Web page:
By Emilie Robinson, Digital News Editor
The Bristol, Cut the Rent campaign has amassed 1000 pledges from students promising to withhold rent starting this Saturday, 24 October, putting it on track to become the largest student rent strike in British history.
Signups have grown as students protest the ‘lack of support’ they are receiving from the University in isolation.
Eve Whittle, a first year politics and international relations student, who is part of the team organising the strike, told Epigram: ‘When we initially informed the University that we had gone into isolation, we received no response so were unsure if we would receive the support that had been promised.
‘Our food boxes arrived late, and these food boxes contained no fresh food and did not cater to dietary requirements, with all boxes containing peanuts when one flatmate had made the University aware of their serious peanut allergy.
‘The university provided some cleaning products but no sanitary products, as we struggled to get online shopping spaces those who needed access to sanitary products could not get them.
‘We received no mental health support, in what is an incredibly challenging and stressful situation, being locked in your flat with people you barely know.
‘The University has had time to plan for these situations and it feels like we are a second thought to them.’
The group are calling for as many students as possible to stop paying rent, ‘until the university treats its students better’ and the following demands are met:
• No repercussion for rent strikers
• 30% cut of the rent for the whole year for those who decide to stay in halls
• No-penalty contract releases and deposit refunds for anyone who wishes to move out of halls
The group are also calling for ‘more of the University in terms of their response to students in isolation’, and are demanding that:
• Students in locked-down halls be guaranteed at least 1 hour of time in outside communal halls spaces
• Food boxes to be delivered to flats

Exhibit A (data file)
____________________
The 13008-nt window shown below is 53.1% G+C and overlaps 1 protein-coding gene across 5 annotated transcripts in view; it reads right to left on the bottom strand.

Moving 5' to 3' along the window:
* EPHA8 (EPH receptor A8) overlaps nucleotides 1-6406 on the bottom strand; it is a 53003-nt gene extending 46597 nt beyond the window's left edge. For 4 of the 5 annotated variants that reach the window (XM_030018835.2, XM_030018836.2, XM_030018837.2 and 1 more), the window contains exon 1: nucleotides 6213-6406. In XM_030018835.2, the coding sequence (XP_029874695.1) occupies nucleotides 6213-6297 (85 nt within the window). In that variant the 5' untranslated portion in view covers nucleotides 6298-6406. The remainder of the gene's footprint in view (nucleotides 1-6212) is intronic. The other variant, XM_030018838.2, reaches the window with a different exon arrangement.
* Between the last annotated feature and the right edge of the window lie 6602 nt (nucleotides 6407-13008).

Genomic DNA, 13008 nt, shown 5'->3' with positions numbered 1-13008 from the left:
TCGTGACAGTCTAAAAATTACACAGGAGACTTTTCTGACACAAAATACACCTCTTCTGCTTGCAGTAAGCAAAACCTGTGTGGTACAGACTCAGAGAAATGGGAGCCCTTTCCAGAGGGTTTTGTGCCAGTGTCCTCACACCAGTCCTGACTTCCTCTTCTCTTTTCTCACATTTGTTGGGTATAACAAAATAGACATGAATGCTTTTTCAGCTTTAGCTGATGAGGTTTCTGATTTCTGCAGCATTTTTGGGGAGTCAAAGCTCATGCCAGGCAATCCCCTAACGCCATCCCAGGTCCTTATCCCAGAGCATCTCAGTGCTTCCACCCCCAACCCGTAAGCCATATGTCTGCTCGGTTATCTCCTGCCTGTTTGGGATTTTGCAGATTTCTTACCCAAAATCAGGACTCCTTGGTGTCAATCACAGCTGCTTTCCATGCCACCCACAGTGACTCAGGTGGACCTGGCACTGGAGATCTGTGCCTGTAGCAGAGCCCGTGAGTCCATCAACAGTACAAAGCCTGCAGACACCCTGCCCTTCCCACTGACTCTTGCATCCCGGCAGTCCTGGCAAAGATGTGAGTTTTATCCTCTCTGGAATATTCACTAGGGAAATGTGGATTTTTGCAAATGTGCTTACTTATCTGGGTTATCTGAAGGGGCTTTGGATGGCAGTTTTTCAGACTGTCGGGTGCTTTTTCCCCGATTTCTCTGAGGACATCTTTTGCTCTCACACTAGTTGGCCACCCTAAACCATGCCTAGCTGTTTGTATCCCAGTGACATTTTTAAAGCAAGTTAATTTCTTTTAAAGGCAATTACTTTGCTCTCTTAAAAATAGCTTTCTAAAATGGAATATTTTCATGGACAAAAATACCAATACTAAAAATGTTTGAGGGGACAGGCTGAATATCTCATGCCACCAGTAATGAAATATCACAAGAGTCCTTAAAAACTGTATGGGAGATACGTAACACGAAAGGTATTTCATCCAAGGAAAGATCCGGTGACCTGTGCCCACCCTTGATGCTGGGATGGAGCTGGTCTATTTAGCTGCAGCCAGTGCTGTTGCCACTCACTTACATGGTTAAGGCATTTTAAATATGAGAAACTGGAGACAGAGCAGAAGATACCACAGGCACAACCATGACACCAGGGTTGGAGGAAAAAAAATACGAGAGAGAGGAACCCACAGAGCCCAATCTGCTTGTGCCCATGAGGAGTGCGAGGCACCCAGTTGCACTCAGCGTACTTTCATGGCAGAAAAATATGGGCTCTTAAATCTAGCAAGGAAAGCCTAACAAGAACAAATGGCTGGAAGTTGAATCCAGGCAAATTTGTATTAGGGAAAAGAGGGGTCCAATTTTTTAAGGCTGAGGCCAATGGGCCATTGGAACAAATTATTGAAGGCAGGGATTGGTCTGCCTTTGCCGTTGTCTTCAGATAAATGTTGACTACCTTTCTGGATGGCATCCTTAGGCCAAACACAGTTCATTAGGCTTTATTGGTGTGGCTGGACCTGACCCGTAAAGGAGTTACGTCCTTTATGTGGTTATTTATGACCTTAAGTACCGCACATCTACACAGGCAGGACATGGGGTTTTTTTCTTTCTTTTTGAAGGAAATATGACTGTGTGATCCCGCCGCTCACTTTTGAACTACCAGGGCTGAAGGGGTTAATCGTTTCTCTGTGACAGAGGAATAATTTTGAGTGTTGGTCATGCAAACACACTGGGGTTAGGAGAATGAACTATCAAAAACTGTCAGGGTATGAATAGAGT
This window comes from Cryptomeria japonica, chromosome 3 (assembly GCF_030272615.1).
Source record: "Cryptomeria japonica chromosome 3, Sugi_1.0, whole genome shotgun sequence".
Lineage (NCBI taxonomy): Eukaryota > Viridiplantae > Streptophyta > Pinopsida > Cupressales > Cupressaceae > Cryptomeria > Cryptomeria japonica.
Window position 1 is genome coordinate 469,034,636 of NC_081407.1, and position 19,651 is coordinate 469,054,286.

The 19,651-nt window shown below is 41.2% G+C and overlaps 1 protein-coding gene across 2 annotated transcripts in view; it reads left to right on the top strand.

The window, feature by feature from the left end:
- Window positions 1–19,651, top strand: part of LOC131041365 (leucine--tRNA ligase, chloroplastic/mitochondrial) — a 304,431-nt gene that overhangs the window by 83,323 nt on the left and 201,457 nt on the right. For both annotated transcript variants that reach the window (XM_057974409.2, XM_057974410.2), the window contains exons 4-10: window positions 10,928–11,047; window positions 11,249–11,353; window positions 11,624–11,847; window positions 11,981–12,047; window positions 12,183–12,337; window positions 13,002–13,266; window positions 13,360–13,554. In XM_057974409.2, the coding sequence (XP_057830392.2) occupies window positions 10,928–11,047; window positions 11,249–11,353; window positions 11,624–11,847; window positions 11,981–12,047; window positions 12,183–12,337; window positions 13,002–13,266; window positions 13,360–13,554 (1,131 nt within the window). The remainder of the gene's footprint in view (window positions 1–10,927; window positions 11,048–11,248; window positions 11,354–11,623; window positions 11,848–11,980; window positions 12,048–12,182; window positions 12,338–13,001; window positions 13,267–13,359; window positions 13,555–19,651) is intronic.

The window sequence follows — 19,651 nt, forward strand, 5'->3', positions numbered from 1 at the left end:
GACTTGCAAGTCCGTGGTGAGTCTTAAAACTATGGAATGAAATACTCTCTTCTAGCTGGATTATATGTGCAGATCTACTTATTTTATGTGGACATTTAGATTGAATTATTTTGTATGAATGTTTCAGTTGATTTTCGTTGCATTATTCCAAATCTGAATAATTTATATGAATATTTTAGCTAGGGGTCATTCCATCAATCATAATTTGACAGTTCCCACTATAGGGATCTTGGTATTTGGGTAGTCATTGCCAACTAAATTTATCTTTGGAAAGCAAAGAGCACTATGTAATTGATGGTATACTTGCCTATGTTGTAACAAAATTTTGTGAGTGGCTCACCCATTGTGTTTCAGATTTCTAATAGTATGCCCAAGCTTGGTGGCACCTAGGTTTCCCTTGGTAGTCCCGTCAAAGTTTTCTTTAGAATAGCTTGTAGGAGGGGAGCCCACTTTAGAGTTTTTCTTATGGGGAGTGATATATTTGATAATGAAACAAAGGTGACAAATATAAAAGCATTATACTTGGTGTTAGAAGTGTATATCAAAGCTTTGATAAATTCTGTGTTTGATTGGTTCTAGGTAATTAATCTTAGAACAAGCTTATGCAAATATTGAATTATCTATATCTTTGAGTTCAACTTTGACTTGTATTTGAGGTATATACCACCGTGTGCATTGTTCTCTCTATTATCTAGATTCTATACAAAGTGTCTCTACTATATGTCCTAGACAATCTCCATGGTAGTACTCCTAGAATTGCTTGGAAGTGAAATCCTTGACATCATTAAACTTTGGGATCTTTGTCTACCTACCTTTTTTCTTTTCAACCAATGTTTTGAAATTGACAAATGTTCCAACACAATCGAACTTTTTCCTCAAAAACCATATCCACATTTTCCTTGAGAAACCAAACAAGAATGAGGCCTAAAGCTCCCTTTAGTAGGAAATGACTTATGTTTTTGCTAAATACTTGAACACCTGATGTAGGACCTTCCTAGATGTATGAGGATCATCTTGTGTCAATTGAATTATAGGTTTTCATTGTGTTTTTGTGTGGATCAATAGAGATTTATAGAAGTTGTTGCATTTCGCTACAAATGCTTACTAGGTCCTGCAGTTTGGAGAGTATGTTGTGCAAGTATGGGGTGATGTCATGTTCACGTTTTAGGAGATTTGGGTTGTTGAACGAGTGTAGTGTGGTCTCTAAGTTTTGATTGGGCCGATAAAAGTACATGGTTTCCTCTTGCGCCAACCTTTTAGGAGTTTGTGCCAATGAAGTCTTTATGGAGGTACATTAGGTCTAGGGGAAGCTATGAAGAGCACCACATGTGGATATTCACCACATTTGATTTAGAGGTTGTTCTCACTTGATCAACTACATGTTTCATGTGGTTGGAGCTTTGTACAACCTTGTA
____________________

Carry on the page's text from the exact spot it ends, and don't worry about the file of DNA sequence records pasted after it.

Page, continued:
• Regular mental health check-ins twice a week with each flat by Resilife
• Full transparency on the powers, role and actions of any security staff enforcing lockdown in halls
One organiser of the campaign, Connor Nicol, told Epigram: ‘I appreciate this situation is not anything the University has had to deal with before.
‘They did, however, have resources that told them that bringing students back would result in an outbreak. It does feel like we’re just back in halls purely because they needed the rent money.’
Bristol University’s Student’s Union (SU) have stated their support for the action and yesterday, Monday 19 October, held a joint workshop with Bristol, Cut the Rent aimed at helping first years in halls organise their strike.
Ruth Day, Bristol Student Union’s student living officer, informed Epigram: ‘We fully support the rights of our students to self-organise and raise their frustrations to the University in this highly important area, and we stand in solidarity with them.
‘As an SU, we have active policy to support halls rent strikes, and this is what we will be doing by providing them with advice and highlighting their demands to the university in the spaces that we are in, alongside the halls lockdown demands that we have already released.’
The University has reportedly agreed to meet with four representatives from the strike within the next week and Bristol, Cut the Rent.
The SU are also meeting with the University this Wednesday to discuss the strike.
In 2016 a joint rent strike was held by students at the University of Roehampton, the Courtauld Institute of Art, Goldsmiths and University College London (UCL), which reportedly had just over a thousand.
With four days to go until the rent strike at Bristol, it is on course to be the largest rent strike in UK history.
A university of Bristol spokesperson said: ‘We fully acknowledge how stressful and challenging it is for students living in University accommodation having to self-isolate.
‘We thank them for following Government advice to keep themselves and the wider community safe and are doing everything possible to support them. This includes providing cleaning supplies, laundry services and free food boxes with fresh goods which we understand some other universities are charging students for.
‘Security and support staff within residences are essential to remind students of the need to behave in a responsible and lawful manner.
‘Self-isolating students have full access to wellbeing and mental health support services, and our blended learning provision has been created to ensure they can still with their studies online.
‘Students who aren’t having to self-isolate are still able to attend face-to learning and move around freely within Government guidelines.
‘The health and safety of our students is a top priority, and our Residential Life teams are available 24/7 to offer help and advice. Regular support and contact with students will ensure everyone is kept up-to-date and can ask any questions.’
‘We welcome further discussions with representatives from Cut the Rent and Bristol Students’ Union.’
The calls for a rent strike come as confirmed cases of coronavirus grow each day, with cases surpassing 1,000 confirmed positive tests today among staff and students at the University.
As of today, Tuesday 20 October, the University confirmed that 1,012 people have tested positive for COVID-19.
Featured Image: Epigram / Siavash Minoukadeh
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